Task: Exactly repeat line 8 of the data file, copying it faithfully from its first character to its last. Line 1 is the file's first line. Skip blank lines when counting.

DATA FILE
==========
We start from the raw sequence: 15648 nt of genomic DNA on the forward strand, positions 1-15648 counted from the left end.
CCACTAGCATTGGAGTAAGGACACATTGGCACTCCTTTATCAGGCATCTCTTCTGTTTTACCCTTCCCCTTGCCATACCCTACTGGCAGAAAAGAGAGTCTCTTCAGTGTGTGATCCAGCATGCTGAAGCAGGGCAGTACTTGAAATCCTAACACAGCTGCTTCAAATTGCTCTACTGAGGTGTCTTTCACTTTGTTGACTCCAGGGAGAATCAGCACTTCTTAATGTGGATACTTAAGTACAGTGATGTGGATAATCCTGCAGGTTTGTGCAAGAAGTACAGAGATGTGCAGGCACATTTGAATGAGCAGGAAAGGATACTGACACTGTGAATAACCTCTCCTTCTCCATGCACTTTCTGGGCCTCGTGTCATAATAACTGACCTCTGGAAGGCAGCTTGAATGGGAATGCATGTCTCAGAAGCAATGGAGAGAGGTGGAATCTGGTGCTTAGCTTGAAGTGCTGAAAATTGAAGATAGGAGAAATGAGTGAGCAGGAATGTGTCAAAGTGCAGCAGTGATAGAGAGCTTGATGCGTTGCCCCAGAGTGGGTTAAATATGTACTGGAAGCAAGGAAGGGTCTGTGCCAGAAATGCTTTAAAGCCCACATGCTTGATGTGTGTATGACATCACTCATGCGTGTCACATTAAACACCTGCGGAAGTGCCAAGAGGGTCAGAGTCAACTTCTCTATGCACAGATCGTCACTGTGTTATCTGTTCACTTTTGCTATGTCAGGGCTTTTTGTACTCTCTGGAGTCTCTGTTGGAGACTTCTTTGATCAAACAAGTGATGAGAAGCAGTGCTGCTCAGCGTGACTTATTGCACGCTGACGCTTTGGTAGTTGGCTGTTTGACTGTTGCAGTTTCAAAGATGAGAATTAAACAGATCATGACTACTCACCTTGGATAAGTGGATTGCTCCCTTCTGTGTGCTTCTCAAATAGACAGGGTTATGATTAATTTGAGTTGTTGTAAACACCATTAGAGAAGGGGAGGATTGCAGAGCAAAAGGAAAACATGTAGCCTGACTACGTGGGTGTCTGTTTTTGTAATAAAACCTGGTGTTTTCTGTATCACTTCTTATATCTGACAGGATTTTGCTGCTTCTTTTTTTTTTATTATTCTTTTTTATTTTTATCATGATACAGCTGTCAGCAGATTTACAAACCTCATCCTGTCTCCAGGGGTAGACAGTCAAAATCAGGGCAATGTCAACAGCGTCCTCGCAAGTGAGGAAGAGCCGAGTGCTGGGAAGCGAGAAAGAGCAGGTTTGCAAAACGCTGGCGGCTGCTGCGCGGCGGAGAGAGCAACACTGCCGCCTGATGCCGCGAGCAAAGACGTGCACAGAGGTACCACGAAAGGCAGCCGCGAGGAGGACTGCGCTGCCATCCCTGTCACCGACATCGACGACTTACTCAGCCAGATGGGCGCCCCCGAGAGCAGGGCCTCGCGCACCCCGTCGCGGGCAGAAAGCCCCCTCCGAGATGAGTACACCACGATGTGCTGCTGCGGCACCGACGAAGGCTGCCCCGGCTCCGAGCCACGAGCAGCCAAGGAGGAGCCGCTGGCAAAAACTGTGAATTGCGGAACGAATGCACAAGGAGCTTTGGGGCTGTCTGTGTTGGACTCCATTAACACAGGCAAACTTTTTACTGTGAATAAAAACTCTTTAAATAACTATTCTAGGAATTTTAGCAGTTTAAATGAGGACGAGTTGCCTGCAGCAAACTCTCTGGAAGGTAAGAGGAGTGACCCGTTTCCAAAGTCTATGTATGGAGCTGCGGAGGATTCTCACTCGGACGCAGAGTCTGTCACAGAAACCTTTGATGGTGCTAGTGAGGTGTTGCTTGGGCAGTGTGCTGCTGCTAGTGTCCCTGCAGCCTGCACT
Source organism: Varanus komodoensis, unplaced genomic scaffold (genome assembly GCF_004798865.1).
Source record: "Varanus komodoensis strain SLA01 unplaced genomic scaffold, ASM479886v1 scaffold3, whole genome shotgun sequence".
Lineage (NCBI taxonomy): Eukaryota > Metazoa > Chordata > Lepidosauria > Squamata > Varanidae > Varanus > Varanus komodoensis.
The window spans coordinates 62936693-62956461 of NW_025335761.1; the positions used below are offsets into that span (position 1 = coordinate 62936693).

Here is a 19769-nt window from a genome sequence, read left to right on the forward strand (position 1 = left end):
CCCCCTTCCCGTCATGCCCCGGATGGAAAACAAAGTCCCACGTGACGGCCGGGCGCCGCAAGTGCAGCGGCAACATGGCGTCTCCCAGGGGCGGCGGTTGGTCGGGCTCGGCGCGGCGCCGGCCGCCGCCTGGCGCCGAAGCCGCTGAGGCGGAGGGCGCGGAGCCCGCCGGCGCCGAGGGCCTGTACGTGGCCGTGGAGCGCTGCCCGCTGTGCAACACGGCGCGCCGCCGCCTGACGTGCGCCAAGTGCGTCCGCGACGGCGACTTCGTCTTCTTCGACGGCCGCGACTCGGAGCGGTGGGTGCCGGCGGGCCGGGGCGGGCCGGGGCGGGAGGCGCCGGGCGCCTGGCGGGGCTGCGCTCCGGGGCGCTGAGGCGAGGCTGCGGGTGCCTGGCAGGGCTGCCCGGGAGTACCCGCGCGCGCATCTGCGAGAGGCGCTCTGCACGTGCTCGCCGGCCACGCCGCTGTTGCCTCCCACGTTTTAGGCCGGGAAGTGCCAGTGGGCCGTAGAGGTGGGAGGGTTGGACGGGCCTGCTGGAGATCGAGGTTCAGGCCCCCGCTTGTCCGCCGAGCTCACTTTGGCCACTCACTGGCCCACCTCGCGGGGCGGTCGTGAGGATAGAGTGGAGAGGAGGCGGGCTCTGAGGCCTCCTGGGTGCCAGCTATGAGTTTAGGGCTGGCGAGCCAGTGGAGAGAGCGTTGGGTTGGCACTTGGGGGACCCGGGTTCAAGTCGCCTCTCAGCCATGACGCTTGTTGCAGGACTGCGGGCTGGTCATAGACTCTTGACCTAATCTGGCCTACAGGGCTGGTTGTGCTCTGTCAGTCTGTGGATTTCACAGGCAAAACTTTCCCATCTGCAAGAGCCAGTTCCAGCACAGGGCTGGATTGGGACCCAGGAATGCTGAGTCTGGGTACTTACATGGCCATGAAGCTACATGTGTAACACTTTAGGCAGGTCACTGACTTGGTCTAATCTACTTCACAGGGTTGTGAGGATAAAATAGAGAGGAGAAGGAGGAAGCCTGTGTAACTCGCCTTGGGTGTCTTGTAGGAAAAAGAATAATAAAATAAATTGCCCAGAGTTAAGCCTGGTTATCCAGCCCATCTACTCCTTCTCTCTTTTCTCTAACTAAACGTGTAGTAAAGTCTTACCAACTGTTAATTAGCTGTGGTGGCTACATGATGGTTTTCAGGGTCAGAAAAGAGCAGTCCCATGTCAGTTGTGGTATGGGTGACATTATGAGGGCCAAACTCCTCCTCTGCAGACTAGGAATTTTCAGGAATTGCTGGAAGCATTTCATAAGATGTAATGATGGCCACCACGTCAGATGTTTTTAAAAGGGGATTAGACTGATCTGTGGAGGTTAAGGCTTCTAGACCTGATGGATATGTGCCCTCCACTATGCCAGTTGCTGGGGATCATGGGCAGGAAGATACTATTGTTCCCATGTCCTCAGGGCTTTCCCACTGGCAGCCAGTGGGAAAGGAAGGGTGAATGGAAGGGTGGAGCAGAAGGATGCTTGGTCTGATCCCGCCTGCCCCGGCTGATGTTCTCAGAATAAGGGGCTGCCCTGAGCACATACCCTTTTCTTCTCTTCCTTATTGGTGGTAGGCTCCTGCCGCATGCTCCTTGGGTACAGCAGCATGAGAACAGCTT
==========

CCCCCTTCCCGTCATGCCCCGGATGGAAAACAAAGTCCCACGTGACGGCCGGGCGCCGCAAGTGCAGCGGCAACATGGCGTCTCCCAGGGGCGGCGGTTGGTCGGGCTCGGCGCGGCGCCGGCCGCCGCCTGGCGCCGAAGCCGCTGAGGCGGAGGGCGCGGAGCCCGCCGGCGCCGAGGGCCTGTACGTGGCCGTGGAGCGCTGCCCGCTGTGCAACACGGCGCGCCGCCGCCTGACGTGCGCCAAGTGCGTCCGCGACGGCGACTTCGTCTTCTTCGACGGCCGCGACTCGGAGCGGTGGGTGCCGGCGGGCCGGGGCGGGCCGGGGCGGGAGGCGCCGGGCGCCTGGCGGGGCTGCGCTCCGGGGCGCTGAGGCGAGGCTGCGGGTGCCTGGCAGGGCTGCCCGGGAGTACCCGCGCGCGCATCTGCGAGAGGCGCTCTGCACGTGCTCGCCGGCCACGCCGCTGTTGCCTCCCACGTTTTAGGCCGGGAAGTGCCAGTGGGCCGTAGAGGTGGGAGGGTTGGACGGGCCTGCTGGAGATCGAGGTTCAGGCCCCCGCTTGTCCGCCGAGCTCACTTTGGCCACTCACTGGCCCACCTCGCGGGGCGGTCGTGAGGATAGAGTGGAGAGGAGGCGGGCTCTGAGGCCTCCTGGGTGCCAGCTATGAGTTTAGGGCTGGCGAGCCAGTGGAGAGAGCGTTGGGTTGGCACTTGGGGGACCCGGGTTCAAGTCGCCTCTCAGCCATGACGCTTGTTGCAGGACTGCGGGCTGGTCATAGACTCTTGACCTAATCTGGCCTACAGGGCTGGTTGTGCTCTGTCAGTCTGTGGATTTCACAGGCAAAACTTTCCCATCTGCAAGAGCCAGTTCCAGCACAGGGCTGGATTGGGACCCAGGAATGCTGAGTCTGGGTACTTACATGGCCATGAAGCTACATGTGTAACACTTTAGGCAGGTCACTGACTTGGTCTAATCTACTTCACAGGGTTGTGAGGATAAAATAGAGAGGAGAAGGAGGAAGCCTGTGTAACTCGCCTTGGGTGTCTTGTAGGAAAAAGAATAATAAAATAAATTGCCCAGAGTTAAGCCTGGTTATCCAGCCCATCTACTCCTTCTCTCTTTTCTCTAACTAAACGTGTAGTAAAGTCTTACCAACTGTTAATTAGCTGTGGTGGCTACATGATGGTTTTCAGGGTCAGAAAAGAGCAGTCCCATGTCAGTTGTGGTATGGGTGACATTATGAGGGCCAAACTCCTCCTCTGCAGACTAGGAATTTTCAGGAATTGCTGGAAGCATTTCATAAGATGTAATGATGGCCACCACGTCAGATGTTTTTAAAAGGGGATTAGACTGATCTGTGGAGGTTAAGGCTTCTAGACCTGATGGATATGTGCCCTCCACTATGCCAGTTGCTGGGGATCATGGGCAGGAAGATACTATTGTTCCCATGTCCTCAGGGCTTTCCCACTGGCAGCCAGTGGGAAAGGAAGGGTGAATGGAAGGGTGGAGCAGAAGGATGCTTGGTCTGATCCCGCCTGCCCCGGCTGATGTTCTCAGAATAAGGGGCTGCCCTGAGCACATACCCTTTTCTTCTCTTCCTTATTGGTGGTAGGCTCCTGCCGCATGCTCCTTGGGTACAGCAGCATGAGAACAGCTT